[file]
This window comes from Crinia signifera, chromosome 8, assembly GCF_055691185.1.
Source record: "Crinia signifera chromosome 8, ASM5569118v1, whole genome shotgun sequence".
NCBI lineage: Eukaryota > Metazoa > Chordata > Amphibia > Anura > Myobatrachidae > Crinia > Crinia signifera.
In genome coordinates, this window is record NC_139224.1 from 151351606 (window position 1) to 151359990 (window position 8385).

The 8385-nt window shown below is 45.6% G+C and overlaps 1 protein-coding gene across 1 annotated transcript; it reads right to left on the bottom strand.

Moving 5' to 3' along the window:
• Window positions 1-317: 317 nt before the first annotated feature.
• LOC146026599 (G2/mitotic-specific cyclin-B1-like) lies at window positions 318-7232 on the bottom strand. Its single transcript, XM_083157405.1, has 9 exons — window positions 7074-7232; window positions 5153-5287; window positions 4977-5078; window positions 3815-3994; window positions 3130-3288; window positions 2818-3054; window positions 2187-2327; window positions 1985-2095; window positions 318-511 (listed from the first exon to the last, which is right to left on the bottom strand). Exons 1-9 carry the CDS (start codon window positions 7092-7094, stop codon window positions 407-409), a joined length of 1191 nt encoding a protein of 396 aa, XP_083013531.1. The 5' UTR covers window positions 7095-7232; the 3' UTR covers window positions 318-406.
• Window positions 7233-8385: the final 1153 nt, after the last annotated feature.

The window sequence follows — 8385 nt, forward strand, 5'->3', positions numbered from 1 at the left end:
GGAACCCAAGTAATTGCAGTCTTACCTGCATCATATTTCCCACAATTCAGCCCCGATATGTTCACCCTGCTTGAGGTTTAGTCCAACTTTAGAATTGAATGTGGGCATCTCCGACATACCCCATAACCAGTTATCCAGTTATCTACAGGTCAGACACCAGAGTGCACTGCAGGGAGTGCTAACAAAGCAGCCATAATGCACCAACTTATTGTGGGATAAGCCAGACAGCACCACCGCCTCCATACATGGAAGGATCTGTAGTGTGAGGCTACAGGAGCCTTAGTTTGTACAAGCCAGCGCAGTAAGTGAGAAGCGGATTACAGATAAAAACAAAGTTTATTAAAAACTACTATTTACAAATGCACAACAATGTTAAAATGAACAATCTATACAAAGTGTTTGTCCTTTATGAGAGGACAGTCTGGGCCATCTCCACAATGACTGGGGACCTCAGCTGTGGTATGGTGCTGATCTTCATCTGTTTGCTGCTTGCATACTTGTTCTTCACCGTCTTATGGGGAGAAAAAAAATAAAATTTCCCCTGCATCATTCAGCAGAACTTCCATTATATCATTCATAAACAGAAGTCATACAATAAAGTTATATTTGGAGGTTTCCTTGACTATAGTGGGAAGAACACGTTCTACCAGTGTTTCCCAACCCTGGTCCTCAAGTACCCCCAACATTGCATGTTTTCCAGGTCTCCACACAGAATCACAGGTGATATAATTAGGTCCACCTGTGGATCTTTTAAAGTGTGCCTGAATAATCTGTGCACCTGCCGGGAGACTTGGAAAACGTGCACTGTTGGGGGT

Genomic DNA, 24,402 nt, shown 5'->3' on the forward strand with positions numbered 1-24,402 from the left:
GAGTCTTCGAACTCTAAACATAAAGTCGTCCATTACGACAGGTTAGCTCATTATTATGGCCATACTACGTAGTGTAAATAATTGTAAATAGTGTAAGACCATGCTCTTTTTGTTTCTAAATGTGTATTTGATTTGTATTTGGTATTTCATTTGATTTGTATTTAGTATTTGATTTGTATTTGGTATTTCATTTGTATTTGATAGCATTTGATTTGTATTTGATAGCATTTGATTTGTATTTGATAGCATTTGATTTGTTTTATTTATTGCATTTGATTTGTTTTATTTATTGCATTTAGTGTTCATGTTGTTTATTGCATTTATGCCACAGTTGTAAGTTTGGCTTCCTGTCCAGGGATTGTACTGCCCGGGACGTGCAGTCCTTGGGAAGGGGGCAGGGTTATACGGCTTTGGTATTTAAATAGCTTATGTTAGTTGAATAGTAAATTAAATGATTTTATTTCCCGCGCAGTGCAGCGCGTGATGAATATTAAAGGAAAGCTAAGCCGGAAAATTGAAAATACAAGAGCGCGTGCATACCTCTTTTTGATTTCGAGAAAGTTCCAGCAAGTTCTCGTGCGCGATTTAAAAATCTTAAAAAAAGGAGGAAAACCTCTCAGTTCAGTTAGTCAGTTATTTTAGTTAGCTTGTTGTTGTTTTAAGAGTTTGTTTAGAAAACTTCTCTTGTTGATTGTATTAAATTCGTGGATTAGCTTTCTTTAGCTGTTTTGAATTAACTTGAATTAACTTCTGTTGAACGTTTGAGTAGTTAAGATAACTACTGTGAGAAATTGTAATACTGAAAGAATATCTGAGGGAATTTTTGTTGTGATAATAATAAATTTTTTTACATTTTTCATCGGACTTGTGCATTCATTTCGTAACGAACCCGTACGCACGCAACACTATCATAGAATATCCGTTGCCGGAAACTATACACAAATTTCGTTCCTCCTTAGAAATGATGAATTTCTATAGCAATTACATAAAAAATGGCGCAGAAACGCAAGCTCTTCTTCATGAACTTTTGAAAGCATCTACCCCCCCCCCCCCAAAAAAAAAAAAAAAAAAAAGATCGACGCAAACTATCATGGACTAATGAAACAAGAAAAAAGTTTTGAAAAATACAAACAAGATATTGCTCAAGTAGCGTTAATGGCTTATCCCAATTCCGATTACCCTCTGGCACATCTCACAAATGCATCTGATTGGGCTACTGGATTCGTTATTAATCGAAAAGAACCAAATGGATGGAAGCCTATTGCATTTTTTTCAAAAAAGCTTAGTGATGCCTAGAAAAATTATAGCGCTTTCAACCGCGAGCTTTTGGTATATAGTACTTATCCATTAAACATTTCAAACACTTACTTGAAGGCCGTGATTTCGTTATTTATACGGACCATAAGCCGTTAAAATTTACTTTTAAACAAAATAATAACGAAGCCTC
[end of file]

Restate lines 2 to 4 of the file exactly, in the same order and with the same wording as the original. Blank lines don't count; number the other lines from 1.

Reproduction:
Source record: "Crinia signifera chromosome 8, ASM5569118v1, whole genome shotgun sequence".
NCBI lineage: Eukaryota > Metazoa > Chordata > Amphibia > Anura > Myobatrachidae > Crinia > Crinia signifera.
In genome coordinates, this window is record NC_139224.1 from 151351606 (window position 1) to 151359990 (window position 8385).